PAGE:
In the Nineties he produced the movies Beastmaster 2: Through the Time Portal (1991), Inner Sanctum (1991), Diary of a Hitman (1991), Wild Orchid II: Two Shades of Blue (1991), Stalingrad (1993), The Jungle Book (1994), The Winner (1996), Loved (1997), The Second Jungle Book: Mowgli & Baloo (1997), The Blackout (1997), Deceiver (1997), Orgazmo (1997), A Dog of Flanders (1998), Grizzly Falls (1999), Eye of the Beholder (1999), and Love & Sex (2000). He was an executive producer on the TV movie Red Shoe Diaries.

In the Naughts he produced The Body (2001), The Musketeer (2001), Feardot.com (2002), Extreme Ops (2002), The United States of Leland (2003), 11:14 (2003), Monster (2003), The I Inside (2004), Beyond the Sea (2004), The Upside of Anger (2005), O Jersualem (2006), Captivity (2007), It's Alive (2009), Beyond a Reasonable Doubt (2009), and Universal Soldier: Regeneration (2009).

In the Teens and Twenties he produced The Ledge (2011), Flypaper (2011), Universal Soldier: Day of Reckoning (2012), 2 Guns (2013), Lone Survivor (2013), And So It Goes (2014), Blind (2016), The Hurricane Heist (2018), The Last Full Measure (2019), Willy's Wonderland (2021), Best Sellers (2021), 9 Bullets (2022), Fast Charlie (2023), and Rumble Through the Dark (2023).

Mark Damon was a remarkable actor. He did a memorable turn in the Alfred Hitchcock Presents  episode "Place of Shadows," on which he played a young man who insinuates his way into an monastery to kill a man who cheated him and ruined his life, a man being cared by the monastery. He was also memorable as a juvenile delinquent in the movie Young and Dangerous (1957). His most memorable role may well have been that of Philip Winthrop in House of Usher. In House of Usher Philip Winthrop is engaged to Madeline Usher (Myrna Fahey). Unfortunately, her brother Roderick Usher (Vincent Price) is none too happy with the two getting married. Mark Damon had considerable talent.

Thursday, May 16, 2024

Turtles Drummer John Barbata Passes On


John Barbata, who played drums for The Turtles, Crosby Stills Nash & Young, and Jefferson Airplane, died on May 8 2024 at the age of 79.

John Barbata was born on Easter Day, April 1 1945, in Passaic, New Jersey. Growing up he lived in Sarnac Lake, New York and Nutley, New Jersey. He became interested in drumming after watching his older brother play drums in his school's marching band. His family moved to California when he was 16 years old. As a teenager he formed a band called The Ambassadors. He played drums with The Ambassadors for several months before being approached by surf rock band The Sentinels about becoming their drummer. He played drums on The Sentinels' singles, as well as their albums Big Surf, Surfer Girl, and Vegas Go Go.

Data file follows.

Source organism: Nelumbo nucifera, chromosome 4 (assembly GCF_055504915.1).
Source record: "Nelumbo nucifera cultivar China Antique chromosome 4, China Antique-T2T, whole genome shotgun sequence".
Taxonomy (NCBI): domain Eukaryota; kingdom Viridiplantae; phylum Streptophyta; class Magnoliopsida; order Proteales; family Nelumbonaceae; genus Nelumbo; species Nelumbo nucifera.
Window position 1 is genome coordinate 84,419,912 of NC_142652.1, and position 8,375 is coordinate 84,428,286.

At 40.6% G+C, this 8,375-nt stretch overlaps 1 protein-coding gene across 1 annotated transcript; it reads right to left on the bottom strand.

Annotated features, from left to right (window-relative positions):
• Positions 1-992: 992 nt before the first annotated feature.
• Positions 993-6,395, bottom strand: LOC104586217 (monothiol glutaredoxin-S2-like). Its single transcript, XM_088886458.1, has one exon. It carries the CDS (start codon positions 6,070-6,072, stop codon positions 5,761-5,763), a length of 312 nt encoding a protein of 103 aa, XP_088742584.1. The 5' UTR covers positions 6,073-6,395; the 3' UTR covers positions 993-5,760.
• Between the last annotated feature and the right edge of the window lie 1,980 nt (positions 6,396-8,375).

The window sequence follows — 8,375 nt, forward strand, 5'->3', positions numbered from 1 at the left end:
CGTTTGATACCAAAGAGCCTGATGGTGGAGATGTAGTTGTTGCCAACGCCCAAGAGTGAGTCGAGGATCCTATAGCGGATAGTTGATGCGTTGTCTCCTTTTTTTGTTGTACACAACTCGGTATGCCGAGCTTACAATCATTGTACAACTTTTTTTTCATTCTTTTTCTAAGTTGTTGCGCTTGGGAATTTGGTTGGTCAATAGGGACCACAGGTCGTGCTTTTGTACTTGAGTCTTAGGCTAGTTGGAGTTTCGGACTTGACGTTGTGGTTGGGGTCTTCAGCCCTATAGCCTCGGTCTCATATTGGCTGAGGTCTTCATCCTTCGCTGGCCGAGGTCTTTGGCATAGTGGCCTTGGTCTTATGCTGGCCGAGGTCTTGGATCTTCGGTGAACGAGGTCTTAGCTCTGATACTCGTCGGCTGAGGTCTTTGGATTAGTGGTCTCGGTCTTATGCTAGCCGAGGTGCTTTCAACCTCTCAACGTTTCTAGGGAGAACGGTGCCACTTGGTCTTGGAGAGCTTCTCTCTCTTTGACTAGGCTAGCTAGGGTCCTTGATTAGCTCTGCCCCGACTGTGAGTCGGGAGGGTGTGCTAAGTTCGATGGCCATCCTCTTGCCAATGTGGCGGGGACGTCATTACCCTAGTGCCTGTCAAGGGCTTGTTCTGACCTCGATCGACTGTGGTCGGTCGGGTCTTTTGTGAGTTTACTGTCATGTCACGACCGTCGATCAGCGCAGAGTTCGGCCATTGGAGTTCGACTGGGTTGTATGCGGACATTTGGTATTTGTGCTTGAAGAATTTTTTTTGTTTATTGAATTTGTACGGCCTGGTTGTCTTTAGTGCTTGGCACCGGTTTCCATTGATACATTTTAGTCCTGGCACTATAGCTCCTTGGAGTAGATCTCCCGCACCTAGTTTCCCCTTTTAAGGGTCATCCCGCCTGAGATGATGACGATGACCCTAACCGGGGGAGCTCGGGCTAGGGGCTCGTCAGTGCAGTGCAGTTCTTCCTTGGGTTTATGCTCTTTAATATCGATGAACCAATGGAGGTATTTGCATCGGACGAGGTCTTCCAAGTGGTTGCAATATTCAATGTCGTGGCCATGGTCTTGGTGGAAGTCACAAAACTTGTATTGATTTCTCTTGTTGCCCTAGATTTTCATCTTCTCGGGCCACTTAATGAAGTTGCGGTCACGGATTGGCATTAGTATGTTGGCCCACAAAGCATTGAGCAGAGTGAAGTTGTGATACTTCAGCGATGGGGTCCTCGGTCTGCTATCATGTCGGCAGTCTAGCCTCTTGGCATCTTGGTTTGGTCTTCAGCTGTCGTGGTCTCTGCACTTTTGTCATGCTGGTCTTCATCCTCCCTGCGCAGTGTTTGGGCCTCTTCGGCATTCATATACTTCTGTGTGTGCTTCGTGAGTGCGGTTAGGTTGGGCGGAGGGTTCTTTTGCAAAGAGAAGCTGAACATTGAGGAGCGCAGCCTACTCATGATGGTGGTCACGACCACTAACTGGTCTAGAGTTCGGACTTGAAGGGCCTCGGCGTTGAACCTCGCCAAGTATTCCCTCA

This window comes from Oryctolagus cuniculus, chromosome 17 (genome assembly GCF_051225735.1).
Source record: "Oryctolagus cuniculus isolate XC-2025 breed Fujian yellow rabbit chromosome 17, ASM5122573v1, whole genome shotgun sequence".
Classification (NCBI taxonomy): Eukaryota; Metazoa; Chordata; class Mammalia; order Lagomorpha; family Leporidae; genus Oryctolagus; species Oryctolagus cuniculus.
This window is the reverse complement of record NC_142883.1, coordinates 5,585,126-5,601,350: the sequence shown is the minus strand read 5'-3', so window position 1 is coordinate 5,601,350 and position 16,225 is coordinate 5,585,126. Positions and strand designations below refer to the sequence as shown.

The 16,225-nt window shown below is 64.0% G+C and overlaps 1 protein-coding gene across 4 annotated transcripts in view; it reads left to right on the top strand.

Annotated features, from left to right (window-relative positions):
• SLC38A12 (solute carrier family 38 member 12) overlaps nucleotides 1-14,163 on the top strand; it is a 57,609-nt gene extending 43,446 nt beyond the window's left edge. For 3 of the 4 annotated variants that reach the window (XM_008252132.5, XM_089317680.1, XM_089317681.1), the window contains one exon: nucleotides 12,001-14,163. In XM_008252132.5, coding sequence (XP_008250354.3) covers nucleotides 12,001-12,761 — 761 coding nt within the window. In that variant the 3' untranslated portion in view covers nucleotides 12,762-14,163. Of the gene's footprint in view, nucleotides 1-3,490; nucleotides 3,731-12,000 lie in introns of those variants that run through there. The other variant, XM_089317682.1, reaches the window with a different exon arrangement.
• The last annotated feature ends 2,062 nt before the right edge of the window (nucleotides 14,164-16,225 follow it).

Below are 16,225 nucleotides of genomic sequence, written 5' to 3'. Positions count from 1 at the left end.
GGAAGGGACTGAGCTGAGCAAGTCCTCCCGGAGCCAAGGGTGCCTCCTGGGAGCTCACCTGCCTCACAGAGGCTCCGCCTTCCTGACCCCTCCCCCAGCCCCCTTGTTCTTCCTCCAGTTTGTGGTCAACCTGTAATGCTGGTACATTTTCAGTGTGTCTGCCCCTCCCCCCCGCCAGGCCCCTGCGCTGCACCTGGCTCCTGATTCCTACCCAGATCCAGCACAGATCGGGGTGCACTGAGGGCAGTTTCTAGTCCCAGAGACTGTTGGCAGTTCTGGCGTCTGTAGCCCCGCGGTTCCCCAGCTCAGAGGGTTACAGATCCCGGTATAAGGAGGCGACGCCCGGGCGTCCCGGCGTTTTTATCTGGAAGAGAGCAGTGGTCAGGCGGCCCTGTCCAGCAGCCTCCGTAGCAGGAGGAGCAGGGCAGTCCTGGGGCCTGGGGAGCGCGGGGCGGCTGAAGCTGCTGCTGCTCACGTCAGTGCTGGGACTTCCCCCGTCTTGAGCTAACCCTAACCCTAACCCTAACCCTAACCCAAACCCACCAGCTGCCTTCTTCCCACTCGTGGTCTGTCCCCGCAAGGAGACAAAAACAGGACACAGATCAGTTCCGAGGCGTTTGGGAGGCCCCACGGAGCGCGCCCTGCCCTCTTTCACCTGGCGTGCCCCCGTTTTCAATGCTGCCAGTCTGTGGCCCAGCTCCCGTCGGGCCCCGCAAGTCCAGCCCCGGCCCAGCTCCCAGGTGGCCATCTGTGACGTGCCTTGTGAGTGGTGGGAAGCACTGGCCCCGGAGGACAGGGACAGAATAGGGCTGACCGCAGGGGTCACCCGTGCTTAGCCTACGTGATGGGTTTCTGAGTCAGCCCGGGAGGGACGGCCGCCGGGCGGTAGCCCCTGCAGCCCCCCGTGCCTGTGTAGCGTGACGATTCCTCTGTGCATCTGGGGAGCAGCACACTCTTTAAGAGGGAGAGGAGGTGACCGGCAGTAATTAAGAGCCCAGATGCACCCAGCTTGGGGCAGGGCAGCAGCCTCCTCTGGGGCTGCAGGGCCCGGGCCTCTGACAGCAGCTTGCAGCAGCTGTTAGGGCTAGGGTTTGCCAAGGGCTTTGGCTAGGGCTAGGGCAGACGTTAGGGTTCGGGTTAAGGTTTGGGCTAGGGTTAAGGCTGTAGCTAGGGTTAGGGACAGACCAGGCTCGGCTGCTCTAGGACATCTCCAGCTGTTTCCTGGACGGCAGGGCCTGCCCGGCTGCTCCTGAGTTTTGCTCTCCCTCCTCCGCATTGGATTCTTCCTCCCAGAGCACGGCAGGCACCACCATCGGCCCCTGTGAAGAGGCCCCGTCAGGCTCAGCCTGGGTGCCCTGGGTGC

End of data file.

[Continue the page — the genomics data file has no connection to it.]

In the spring of 1966 The Turtles were looking for a replacement for their drummer Don Murray. Gene Clark of The Byrds recommended John Barbata to them. He played drums on The Turtles' no. 1 hit "Happy Together" and remained with the band until they disbanded in 1970. That same year he replaced Crosby Stills Nash & Young's drummer Dallas Taylor. He went onto play drums on eight of CSN&Y's albums, as well as play drums on solo albums for Graham Nash, David Crosby, and Stephen Stills.

In 1972, while Crosby Still Nash & Young were on hiatus, he joined Jefferson Airplane to record their final studio album of the Seventies, Long John Silver, and the live album Thirty Seconds Over Winterland. He remained with the band when they reformed as Jefferson Starship. He remained with Jefferson Starship until injuries from a car crash in October 1978 forced him to leave the band. Prior to the accident he had also recorded with Doctor John, The Everly Brothers, Joni Mitchell, Leon Russell, Linda Ronstadt, and yet others.

Following his accident, John Barbata left the music industry. He published a memoir, The Legendary Life of a Rock Star Drummer in 2005. He spent his final years in southern Oklahoma.

John Barbara was one of the most remarkable drummers of the Sixties and Seventies, and it seems likely his percussion was responsible for much of The Turtles' success. His style was utterly unique, with Mr. Barbata taking elements from other types of music. It is little wonder that he was very much demand (he reportedly turned down an offer to drum for Elvis Presley). It is also little wonder that he would have a lasting influence on other drummers. John Barbarta was a major talent, and that talent was in part responsible for the success of the bands with whom he played.